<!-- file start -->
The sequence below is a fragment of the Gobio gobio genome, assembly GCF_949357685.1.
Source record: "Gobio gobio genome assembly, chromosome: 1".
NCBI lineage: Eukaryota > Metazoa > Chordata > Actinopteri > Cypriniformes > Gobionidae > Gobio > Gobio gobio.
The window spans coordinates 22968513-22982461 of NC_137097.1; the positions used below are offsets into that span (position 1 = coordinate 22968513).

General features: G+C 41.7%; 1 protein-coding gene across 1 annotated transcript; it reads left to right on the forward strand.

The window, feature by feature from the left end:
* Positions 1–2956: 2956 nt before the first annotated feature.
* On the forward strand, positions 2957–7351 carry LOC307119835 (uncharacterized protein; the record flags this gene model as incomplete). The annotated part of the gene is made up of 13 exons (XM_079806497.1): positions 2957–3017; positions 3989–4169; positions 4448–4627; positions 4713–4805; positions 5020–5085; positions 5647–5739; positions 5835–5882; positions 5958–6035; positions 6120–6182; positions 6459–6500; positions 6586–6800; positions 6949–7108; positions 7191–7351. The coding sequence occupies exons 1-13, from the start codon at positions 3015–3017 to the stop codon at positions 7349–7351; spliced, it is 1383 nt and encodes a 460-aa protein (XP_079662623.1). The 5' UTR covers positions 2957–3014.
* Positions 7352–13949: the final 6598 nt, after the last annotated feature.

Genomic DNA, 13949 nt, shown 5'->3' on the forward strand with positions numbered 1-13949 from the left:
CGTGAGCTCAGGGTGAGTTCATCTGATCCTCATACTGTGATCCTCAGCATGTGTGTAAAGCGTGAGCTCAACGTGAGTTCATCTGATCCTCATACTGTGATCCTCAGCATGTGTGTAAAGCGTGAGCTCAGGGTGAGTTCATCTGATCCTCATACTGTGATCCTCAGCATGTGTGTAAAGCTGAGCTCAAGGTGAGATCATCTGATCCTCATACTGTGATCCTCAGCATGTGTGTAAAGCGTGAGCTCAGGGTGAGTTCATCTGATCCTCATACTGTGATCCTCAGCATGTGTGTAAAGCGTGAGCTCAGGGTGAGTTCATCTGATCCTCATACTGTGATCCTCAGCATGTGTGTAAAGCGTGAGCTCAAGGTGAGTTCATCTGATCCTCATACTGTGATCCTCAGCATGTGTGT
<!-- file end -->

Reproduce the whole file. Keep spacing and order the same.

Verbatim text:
The sequence below is a fragment of the Gobio gobio genome, assembly GCF_949357685.1.
Source record: "Gobio gobio genome assembly, chromosome: 1".
NCBI lineage: Eukaryota > Metazoa > Chordata > Actinopteri > Cypriniformes > Gobionidae > Gobio > Gobio gobio.
The window spans coordinates 22968513-22982461 of NC_137097.1; the positions used below are offsets into that span (position 1 = coordinate 22968513).

General features: G+C 41.7%; 1 protein-coding gene across 1 annotated transcript; it reads left to right on the forward strand.

The window, feature by feature from the left end:
* Positions 1–2956: 2956 nt before the first annotated feature.
* On the forward strand, positions 2957–7351 carry LOC307119835 (uncharacterized protein; the record flags this gene model as incomplete). The annotated part of the gene is made up of 13 exons (XM_079806497.1): positions 2957–3017; positions 3989–4169; positions 4448–4627; positions 4713–4805; positions 5020–5085; positions 5647–5739; positions 5835–5882; positions 5958–6035; positions 6120–6182; positions 6459–6500; positions 6586–6800; positions 6949–7108; positions 7191–7351. The coding sequence occupies exons 1-13, from the start codon at positions 3015–3017 to the stop codon at positions 7349–7351; spliced, it is 1383 nt and encodes a 460-aa protein (XP_079662623.1). The 5' UTR covers positions 2957–3014.
* Positions 7352–13949: the final 6598 nt, after the last annotated feature.

Genomic DNA, 13949 nt, shown 5'->3' on the forward strand with positions numbered 1-13949 from the left:
CGTGAGCTCAGGGTGAGTTCATCTGATCCTCATACTGTGATCCTCAGCATGTGTGTAAAGCGTGAGCTCAACGTGAGTTCATCTGATCCTCATACTGTGATCCTCAGCATGTGTGTAAAGCGTGAGCTCAGGGTGAGTTCATCTGATCCTCATACTGTGATCCTCAGCATGTGTGTAAAGCTGAGCTCAAGGTGAGATCATCTGATCCTCATACTGTGATCCTCAGCATGTGTGTAAAGCGTGAGCTCAGGGTGAGTTCATCTGATCCTCATACTGTGATCCTCAGCATGTGTGTAAAGCGTGAGCTCAGGGTGAGTTCATCTGATCCTCATACTGTGATCCTCAGCATGTGTGTAAAGCGTGAGCTCAAGGTGAGTTCATCTGATCCTCATACTGTGATCCTCAGCATGTGTGT